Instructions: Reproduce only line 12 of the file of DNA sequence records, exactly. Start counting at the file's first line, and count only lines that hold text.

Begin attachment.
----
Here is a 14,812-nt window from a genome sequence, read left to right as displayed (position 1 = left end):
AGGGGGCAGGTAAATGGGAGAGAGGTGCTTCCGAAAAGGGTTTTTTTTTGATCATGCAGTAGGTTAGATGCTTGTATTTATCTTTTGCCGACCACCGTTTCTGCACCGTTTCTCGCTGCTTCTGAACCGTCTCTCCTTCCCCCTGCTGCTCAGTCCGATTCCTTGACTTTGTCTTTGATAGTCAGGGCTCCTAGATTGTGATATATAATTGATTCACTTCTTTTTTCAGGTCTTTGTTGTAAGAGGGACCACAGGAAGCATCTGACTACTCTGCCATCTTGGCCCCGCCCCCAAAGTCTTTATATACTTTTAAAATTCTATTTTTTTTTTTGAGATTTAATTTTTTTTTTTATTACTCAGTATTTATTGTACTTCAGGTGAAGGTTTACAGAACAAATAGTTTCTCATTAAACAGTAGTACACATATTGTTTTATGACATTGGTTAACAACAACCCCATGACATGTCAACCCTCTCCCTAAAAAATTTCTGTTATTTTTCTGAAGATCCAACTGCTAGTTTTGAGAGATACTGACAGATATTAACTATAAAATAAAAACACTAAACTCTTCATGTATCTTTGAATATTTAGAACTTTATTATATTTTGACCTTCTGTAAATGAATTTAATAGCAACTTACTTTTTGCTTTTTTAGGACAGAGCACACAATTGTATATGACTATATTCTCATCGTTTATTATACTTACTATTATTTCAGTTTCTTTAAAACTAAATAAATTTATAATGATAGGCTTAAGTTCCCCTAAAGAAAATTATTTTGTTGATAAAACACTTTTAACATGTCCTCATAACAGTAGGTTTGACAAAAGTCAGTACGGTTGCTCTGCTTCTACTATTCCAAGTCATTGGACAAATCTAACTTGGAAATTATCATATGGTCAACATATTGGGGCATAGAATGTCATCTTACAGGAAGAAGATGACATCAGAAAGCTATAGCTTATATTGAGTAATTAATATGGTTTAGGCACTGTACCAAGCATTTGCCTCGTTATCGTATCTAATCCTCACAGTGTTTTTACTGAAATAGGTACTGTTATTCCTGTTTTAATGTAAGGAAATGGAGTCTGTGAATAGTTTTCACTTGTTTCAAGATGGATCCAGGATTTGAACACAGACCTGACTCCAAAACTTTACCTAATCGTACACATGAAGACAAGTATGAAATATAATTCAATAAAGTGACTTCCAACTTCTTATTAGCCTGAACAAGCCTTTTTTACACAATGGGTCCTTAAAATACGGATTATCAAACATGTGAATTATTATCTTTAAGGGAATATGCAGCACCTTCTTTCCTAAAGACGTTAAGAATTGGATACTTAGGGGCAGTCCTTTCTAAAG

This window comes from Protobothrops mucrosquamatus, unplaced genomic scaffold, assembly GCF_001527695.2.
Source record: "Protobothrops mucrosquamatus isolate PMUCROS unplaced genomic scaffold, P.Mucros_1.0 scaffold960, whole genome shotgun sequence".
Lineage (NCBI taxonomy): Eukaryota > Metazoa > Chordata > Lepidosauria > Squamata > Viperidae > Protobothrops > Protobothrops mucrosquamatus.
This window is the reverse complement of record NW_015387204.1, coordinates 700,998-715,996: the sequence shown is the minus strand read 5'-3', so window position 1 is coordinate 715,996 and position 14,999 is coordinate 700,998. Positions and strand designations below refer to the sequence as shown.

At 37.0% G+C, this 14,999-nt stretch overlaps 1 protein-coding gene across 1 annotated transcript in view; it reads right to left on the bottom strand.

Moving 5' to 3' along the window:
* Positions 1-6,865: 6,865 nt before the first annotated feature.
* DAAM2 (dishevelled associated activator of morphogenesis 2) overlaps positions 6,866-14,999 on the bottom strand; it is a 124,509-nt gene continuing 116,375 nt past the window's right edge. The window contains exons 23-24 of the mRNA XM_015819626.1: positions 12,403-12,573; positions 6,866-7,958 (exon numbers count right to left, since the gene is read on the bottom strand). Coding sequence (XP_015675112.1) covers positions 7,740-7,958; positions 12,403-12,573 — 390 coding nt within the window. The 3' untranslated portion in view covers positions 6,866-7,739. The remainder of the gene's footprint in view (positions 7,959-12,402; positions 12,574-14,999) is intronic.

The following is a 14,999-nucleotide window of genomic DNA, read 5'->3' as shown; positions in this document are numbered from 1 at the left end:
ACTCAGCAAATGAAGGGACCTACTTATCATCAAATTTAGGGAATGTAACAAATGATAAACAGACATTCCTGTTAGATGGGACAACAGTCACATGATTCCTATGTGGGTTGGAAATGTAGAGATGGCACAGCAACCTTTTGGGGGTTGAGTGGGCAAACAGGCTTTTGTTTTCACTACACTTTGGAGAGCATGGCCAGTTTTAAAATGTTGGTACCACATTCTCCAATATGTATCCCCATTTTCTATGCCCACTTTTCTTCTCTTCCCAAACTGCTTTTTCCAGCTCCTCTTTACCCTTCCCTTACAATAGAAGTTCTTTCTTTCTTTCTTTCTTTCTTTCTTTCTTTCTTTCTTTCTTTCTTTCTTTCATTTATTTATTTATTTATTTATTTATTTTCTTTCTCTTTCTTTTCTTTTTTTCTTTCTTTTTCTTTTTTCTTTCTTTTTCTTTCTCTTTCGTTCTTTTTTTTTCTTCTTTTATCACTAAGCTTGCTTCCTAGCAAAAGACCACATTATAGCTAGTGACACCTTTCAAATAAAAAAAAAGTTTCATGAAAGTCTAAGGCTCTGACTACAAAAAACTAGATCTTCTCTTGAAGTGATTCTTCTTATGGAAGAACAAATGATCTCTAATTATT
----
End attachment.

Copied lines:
ACTCAGCAAATGAAGGGACCTACTTATCATCAAATTTAGGGAATGTAACAAATGATAAACAGACATTCCTGTTAGATGGGACAACAGTCACATGATTCCTATGTGGGTTGGAAATGTAGAGATGGCACAGCAACCTTTTGGGGGTTGAGTGGGCAAACAGGCTTTTGTTTTCACTACACTTTGGAGAGCATGGCCAGTTTTAAAATGTTGGTACCACATTCTCCAATATGTATCCCCATTTTCTATGCCCACTTTTCTTCTCTTCCCAAACTGCTTTTTCCAGCTCCTCTTTACCCTTCCCTTACAATAGAAGTTCTTTCTTTCTTTCTTTCTTTCTTTCTTTCTTTCTTTCTTTCTTTCTTTCTTTCATTTATTTATTTATTTATTTATTTATTTTCTTTCTCTTTCTTTTCTTTTTTTCTTTCTTTTTCTTTTTTCTTTCTTTTTCTTTCTCTTTCGTTCTTTTTTTTTCTTCTTTTATCACTAAGCTTGCTTCCTAGCAAAAGACCACATTATAGCTAGTGACACCTTTCAAATAAAAAAAAAGTTTCATGAAAGTCTAAGGCTCTGACTACAAAAAACTAGATCTTCTCTTGAAGTGATTCTTCTTATGGAAGAACAAATGATCTCTAATTATT